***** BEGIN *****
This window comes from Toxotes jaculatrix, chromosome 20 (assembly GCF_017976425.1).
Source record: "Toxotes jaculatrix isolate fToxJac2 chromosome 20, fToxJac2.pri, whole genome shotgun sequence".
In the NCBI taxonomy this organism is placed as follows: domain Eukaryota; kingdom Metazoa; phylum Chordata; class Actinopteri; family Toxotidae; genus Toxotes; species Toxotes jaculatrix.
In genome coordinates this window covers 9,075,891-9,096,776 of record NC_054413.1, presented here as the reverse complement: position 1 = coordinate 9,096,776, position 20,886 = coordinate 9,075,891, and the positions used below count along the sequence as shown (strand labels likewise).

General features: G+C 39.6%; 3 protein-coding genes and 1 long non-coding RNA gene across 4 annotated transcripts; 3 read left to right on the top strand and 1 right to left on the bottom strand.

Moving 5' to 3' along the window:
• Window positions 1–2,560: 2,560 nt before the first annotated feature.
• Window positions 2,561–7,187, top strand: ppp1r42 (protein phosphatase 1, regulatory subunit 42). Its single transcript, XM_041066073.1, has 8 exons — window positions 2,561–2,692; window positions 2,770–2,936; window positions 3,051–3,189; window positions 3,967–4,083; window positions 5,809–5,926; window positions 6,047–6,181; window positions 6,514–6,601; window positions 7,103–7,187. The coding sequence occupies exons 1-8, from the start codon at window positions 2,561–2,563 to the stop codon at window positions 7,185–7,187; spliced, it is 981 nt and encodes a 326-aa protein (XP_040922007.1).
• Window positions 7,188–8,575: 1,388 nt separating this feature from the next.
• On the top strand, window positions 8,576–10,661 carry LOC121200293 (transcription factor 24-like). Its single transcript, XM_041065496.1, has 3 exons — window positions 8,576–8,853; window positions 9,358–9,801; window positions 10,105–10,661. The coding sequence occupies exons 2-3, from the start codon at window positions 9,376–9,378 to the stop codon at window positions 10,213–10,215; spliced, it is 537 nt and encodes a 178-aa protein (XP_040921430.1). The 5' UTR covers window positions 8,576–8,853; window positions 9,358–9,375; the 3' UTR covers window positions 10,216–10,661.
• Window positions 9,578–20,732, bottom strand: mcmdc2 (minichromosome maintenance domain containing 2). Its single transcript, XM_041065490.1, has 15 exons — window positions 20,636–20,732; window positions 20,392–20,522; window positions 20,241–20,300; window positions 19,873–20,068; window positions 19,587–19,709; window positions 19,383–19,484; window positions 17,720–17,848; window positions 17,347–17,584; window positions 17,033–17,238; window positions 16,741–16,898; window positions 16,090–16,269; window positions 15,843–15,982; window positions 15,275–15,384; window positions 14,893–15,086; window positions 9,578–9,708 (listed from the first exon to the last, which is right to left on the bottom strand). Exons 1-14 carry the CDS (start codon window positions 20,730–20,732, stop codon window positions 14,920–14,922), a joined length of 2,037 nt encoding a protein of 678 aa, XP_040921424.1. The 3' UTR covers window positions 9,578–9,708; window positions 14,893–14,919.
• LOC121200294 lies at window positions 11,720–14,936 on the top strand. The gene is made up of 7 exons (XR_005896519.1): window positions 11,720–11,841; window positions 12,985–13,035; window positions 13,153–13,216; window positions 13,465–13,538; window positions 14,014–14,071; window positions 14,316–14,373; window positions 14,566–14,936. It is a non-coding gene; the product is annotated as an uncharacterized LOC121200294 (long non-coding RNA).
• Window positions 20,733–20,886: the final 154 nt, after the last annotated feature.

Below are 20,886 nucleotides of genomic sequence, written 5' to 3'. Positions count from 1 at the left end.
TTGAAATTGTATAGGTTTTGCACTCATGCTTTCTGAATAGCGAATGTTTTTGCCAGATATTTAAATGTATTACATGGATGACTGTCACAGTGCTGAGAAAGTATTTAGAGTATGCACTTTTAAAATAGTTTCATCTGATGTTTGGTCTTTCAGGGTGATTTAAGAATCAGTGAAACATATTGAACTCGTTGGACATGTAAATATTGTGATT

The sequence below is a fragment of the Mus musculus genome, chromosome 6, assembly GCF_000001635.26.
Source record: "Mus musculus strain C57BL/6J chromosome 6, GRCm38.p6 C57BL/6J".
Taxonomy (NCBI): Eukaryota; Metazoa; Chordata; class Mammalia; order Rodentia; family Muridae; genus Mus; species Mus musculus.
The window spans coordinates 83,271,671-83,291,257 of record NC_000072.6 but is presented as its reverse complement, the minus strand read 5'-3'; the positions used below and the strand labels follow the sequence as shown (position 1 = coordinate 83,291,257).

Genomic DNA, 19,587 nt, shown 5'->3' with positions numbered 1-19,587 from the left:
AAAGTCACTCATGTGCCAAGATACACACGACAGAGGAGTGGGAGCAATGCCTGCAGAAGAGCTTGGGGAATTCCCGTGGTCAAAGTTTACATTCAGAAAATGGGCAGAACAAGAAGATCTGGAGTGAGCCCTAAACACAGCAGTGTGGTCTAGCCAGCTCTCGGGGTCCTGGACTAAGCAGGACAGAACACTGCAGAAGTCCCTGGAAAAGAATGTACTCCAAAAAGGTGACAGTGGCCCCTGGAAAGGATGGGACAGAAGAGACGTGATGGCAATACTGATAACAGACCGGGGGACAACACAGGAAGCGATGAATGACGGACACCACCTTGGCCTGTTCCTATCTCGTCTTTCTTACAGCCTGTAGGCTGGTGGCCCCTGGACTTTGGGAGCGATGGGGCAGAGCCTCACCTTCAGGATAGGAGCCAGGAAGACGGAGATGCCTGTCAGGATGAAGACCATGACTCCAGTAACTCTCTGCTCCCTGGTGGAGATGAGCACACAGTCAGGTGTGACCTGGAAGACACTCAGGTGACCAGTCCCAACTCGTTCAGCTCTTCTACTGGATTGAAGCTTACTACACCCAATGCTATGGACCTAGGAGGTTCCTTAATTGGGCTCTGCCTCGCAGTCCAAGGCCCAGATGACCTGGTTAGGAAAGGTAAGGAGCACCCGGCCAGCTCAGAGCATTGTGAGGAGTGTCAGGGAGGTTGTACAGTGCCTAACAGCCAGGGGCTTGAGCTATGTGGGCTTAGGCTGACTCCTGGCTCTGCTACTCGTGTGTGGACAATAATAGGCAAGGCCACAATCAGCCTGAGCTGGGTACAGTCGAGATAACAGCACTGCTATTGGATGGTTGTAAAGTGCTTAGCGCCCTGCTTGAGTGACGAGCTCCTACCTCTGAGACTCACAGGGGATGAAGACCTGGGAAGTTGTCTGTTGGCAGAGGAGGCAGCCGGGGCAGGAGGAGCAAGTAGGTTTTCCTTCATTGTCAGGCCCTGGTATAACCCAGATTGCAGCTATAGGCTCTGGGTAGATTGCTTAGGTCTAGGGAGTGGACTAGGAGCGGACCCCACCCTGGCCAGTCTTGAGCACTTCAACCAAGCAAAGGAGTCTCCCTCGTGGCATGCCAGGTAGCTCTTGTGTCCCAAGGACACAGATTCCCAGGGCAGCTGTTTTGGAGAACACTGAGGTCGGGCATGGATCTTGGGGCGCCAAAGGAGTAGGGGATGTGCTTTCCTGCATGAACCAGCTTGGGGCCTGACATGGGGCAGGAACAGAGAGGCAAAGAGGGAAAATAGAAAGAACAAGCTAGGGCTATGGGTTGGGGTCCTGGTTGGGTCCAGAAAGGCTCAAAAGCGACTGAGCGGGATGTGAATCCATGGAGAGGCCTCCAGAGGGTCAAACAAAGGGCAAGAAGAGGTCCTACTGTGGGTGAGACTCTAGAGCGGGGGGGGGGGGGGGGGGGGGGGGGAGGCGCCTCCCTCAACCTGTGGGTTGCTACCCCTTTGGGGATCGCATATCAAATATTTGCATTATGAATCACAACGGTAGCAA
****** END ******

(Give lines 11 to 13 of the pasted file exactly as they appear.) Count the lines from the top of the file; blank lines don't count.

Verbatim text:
• Window positions 9,578–20,732, bottom strand: mcmdc2 (minichromosome maintenance domain containing 2). Its single transcript, XM_041065490.1, has 15 exons — window positions 20,636–20,732; window positions 20,392–20,522; window positions 20,241–20,300; window positions 19,873–20,068; window positions 19,587–19,709; window positions 19,383–19,484; window positions 17,720–17,848; window positions 17,347–17,584; window positions 17,033–17,238; window positions 16,741–16,898; window positions 16,090–16,269; window positions 15,843–15,982; window positions 15,275–15,384; window positions 14,893–15,086; window positions 9,578–9,708 (listed from the first exon to the last, which is right to left on the bottom strand). Exons 1-14 carry the CDS (start codon window positions 20,730–20,732, stop codon window positions 14,920–14,922), a joined length of 2,037 nt encoding a protein of 678 aa, XP_040921424.1. The 3' UTR covers window positions 9,578–9,708; window positions 14,893–14,919.
• LOC121200294 lies at window positions 11,720–14,936 on the top strand. The gene is made up of 7 exons (XR_005896519.1): window positions 11,720–11,841; window positions 12,985–13,035; window positions 13,153–13,216; window positions 13,465–13,538; window positions 14,014–14,071; window positions 14,316–14,373; window positions 14,566–14,936. It is a non-coding gene; the product is annotated as an uncharacterized LOC121200294 (long non-coding RNA).
• Window positions 20,733–20,886: the final 154 nt, after the last annotated feature.